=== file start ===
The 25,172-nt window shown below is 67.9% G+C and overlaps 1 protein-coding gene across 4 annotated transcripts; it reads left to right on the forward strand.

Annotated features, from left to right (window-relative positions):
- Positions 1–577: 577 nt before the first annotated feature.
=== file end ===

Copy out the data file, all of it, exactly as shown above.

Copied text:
The 25,172-nt window shown below is 67.9% G+C and overlaps 1 protein-coding gene across 4 annotated transcripts; it reads left to right on the forward strand.

Annotated features, from left to right (window-relative positions):
- Positions 1–577: 577 nt before the first annotated feature.